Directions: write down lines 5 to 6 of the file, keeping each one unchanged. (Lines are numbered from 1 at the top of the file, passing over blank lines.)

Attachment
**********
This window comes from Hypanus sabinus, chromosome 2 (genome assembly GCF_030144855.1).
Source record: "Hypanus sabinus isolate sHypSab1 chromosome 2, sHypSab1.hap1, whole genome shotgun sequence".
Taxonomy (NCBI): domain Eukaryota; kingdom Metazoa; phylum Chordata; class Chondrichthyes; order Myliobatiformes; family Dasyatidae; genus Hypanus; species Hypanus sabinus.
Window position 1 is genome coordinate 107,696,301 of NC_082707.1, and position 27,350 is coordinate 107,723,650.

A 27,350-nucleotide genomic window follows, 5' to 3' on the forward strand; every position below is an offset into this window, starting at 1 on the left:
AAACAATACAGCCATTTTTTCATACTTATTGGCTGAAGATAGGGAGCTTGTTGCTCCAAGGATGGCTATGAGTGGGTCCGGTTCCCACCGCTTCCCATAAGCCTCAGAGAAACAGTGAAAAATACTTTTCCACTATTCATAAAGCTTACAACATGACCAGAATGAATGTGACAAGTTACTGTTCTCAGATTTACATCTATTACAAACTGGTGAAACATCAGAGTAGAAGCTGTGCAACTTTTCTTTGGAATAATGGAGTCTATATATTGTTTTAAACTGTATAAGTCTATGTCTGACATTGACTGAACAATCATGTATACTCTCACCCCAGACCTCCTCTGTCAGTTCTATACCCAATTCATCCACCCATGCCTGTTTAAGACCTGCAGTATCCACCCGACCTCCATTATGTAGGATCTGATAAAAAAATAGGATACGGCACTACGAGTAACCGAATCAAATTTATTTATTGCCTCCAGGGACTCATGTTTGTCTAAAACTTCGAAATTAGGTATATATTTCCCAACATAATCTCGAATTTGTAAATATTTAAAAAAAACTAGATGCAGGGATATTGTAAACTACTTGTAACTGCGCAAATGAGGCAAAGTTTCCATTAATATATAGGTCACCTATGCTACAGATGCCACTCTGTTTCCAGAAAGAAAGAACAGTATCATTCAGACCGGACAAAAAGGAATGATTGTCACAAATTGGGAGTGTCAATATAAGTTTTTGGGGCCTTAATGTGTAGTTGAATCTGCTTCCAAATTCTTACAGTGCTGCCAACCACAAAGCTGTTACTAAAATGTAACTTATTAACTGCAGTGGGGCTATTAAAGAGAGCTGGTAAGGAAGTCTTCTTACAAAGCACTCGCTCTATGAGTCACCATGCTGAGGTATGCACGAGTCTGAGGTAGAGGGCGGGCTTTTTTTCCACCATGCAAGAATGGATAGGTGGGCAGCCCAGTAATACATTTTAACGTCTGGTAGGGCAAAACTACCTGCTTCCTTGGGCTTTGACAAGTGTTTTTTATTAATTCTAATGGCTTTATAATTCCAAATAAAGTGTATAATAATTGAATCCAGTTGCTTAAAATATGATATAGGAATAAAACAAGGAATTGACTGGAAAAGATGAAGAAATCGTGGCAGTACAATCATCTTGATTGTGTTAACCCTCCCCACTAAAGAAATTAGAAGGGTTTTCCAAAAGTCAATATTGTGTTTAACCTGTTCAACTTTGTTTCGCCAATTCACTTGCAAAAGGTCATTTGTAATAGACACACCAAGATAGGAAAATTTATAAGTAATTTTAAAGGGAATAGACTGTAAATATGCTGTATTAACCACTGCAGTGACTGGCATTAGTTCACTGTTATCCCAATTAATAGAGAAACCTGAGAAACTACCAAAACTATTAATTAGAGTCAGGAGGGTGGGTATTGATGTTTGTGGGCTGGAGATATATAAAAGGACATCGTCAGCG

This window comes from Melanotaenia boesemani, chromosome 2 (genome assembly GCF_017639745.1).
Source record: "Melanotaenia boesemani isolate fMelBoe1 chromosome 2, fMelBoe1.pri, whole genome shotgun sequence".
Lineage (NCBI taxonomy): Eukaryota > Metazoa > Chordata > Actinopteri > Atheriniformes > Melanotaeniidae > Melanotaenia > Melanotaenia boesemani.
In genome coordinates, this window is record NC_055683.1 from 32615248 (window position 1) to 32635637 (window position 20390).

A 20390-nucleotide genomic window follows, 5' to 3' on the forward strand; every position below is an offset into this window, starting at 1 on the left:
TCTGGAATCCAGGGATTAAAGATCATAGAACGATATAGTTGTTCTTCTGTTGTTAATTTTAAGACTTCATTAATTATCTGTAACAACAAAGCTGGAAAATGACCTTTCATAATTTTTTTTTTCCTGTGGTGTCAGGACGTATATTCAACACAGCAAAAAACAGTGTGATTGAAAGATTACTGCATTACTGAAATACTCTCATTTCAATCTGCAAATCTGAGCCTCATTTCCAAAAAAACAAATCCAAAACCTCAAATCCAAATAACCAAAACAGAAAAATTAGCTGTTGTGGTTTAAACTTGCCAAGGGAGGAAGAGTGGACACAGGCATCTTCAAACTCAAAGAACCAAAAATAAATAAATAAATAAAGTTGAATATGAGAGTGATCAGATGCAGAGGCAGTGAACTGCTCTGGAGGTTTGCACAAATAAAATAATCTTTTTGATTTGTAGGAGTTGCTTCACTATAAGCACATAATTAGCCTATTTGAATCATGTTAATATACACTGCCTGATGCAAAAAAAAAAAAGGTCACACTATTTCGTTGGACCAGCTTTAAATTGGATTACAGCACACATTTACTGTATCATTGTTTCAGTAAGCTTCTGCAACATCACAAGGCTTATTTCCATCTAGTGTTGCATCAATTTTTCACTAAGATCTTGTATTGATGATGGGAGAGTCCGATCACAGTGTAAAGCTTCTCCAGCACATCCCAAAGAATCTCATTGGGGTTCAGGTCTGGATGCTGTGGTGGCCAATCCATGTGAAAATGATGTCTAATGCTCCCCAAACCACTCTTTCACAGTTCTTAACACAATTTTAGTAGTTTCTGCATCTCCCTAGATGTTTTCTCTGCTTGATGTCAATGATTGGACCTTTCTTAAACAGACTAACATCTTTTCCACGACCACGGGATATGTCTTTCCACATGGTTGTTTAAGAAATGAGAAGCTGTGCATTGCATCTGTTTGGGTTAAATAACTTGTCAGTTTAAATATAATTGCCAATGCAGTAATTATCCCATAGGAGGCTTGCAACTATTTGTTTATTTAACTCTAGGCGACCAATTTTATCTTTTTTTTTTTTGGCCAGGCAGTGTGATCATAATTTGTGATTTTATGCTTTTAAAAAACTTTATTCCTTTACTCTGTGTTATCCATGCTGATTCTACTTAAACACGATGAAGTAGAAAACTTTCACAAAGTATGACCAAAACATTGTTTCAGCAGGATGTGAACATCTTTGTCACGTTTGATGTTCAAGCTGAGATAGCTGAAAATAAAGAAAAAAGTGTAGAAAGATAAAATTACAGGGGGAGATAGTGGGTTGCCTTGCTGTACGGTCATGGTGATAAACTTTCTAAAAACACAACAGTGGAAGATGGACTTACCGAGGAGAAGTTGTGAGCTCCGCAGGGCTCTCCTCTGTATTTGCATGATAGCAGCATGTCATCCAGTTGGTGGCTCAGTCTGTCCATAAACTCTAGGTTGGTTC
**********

A 27,350-nucleotide genomic window follows, 5' to 3' on the forward strand; every position below is an offset into this window, starting at 1 on the left:
AAACAATACAGCCATTTTTTCATACTTATTGGCTGAAGATAGGGAGCTTGTTGCTCCAAGGATGGCTATGAGTGGGTCCGGTTCCCACCGCTTCCCATAAGCCTCAGAGAAACAGTGAAAAATACTTTTCCACTATTCATAAAGCTTACAACATGACCAGAATGAATGTGACAAGTTACTGTTCTCAGATTTACATCTATTACAAACTGGTGAAACATCAGAGTAGAAGCTGTGCAACTTTTCTTTGGAATAATGGAGTCTATATATTGTTTTAAACTGTATAAGTCTATGTCTGACATTGACTGAACAATCATGTATACTCTCACCCCAGACCTCCTCTGTCAGTTCTATACCCAATTCATCCACCCATGCCTGTTTAAGACCTGCAGTATCCACCCGACCTCCATTATGTAGGATCTGATAAAAAAATAGGATACGGCACTACGAGTAACCGAATCAAATTTATTTATTGCCTCCAGGGACTCATGTTTGTCTAAAACTTCGAAATTAGGTATATATTTCCCAACATAATCTCGAATTTGTAAATATTTAAAAAAAACTAGATGCAGGGATATTGTAAACTACTTGTAACTGCGCAAATGAGGCAAAGTTTCCATTAATATATAGGTCACCTATGCTACAGATGCCACTCTGTTTCCAGAAAGAAAGAACAGTATCATTCAGACCGGACAAAAAGGAATGATTGTCACAAATTGGGAGTGTCAATATAAGTTTTTGGGGCCTTAATGTGTAGTTGAATCTGCTTCCAAATTCTTACAGTGCTGCCAACCACAAAGCTGTTACTAAAATGTAACTTATTAACTGCAGTGGGGCTATTAAAGAGAGCTGGTAAGGAAGTCTTCTTACAAAGCACTCGCTCTATGAGTCACCATGCTGAGGTATGCACGAGTCTGAGGTAGAGGGCGGGCTTTTTTTCCACCATGCAAGAATGGATAGGTGGGCAGCCCAGTAATACATTTTAACGTCTGGTAGGGCAAAACTACCTGCTTCCTTGGGCTTTGACAAGTGTTTTTTATTAATTCTAATGGCTTTATAATTCCAAATAAAGTGTATAATAATTGAATCCAGTTGCTTAAAATATGATATAGGAATAAAACAAGGAATTGACTGGAAAAGATGAAGAAATCGTGGCAGTACAATCATCTTGATTGTGTTAACCCTCCCCACTAAAGAAATTAGAAGGGTTTTCCAAAAGTCAATATTGTGTTTAACCTGTTCAACTTTGTTTCGCCAATTCACTTGCAAAAGGTCATTTGTAATAGACACACCAAGATAGGAAAATTTATAAGTAATTTTAAAGGGAATAGACTGTAAATATGCTGTATTAACCACTGCAGTGACTGGCATTAGTTCACTGTTATCCCAATTAATAGAGAAACCTGAGAAACTACCAAAACTATTAATTAGAGTCAGGAGGGTGGGTATTGATGTTTGTGGGCTGGAGATATATAAAAGGACATCGTCAGCG